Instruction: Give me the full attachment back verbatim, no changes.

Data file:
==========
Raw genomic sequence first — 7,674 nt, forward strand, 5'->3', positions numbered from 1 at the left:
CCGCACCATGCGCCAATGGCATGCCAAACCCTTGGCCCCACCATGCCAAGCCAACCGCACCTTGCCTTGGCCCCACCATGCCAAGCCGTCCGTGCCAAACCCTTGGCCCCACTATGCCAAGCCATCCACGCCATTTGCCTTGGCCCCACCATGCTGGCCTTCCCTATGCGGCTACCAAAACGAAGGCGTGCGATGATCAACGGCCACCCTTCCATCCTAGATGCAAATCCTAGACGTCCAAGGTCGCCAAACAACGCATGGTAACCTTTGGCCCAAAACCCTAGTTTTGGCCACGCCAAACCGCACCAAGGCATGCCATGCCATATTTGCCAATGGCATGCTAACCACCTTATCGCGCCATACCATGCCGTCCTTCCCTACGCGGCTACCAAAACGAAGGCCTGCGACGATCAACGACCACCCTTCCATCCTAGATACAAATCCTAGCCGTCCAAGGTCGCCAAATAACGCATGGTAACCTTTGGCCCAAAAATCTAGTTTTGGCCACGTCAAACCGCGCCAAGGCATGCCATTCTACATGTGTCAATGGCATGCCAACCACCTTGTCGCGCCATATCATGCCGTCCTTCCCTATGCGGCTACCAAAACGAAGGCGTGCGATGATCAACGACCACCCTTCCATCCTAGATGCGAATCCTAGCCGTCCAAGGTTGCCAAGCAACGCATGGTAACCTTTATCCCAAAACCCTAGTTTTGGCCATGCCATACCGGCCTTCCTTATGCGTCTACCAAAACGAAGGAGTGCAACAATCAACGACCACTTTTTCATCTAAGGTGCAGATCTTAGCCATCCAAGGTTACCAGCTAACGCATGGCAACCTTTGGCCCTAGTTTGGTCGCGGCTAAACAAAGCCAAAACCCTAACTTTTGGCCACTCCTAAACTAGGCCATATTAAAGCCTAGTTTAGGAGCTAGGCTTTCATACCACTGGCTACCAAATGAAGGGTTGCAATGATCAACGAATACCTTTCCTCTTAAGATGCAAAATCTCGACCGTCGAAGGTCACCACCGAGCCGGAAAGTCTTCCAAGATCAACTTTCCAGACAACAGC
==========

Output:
Raw genomic sequence first — 7,674 nt, forward strand, 5'->3', positions numbered from 1 at the left:
CCGCACCATGCGCCAATGGCATGCCAAACCCTTGGCCCCACCATGCCAAGCCAACCGCACCTTGCCTTGGCCCCACCATGCCAAGCCGTCCGTGCCAAACCCTTGGCCCCACTATGCCAAGCCATCCACGCCATTTGCCTTGGCCCCACCATGCTGGCCTTCCCTATGCGGCTACCAAAACGAAGGCGTGCGATGATCAACGGCCACCCTTCCATCCTAGATGCAAATCCTAGACGTCCAAGGTCGCCAAACAACGCATGGTAACCTTTGGCCCAAAACCCTAGTTTTGGCCACGCCAAACCGCACCAAGGCATGCCATGCCATATTTGCCAATGGCATGCTAACCACCTTATCGCGCCATACCATGCCGTCCTTCCCTACGCGGCTACCAAAACGAAGGCCTGCGACGATCAACGACCACCCTTCCATCCTAGATACAAATCCTAGCCGTCCAAGGTCGCCAAATAACGCATGGTAACCTTTGGCCCAAAAATCTAGTTTTGGCCACGTCAAACCGCGCCAAGGCATGCCATTCTACATGTGTCAATGGCATGCCAACCACCTTGTCGCGCCATATCATGCCGTCCTTCCCTATGCGGCTACCAAAACGAAGGCGTGCGATGATCAACGACCACCCTTCCATCCTAGATGCGAATCCTAGCCGTCCAAGGTTGCCAAGCAACGCATGGTAACCTTTATCCCAAAACCCTAGTTTTGGCCATGCCATACCGGCCTTCCTTATGCGTCTACCAAAACGAAGGAGTGCAACAATCAACGACCACTTTTTCATCTAAGGTGCAGATCTTAGCCATCCAAGGTTACCAGCTAACGCATGGCAACCTTTGGCCCTAGTTTGGTCGCGGCTAAACAAAGCCAAAACCCTAACTTTTGGCCACTCCTAAACTAGGCCATATTAAAGCCTAGTTTAGGAGCTAGGCTTTCATACCACTGGCTACCAAATGAAGGGTTGCAATGATCAACGAATACCTTTCCTCTTAAGATGCAAAATCTCGACCGTCGAAGGTCACCACCGAGCCGGAAAGTCTTCCAAGATCAACTTTCCAGACAACAGC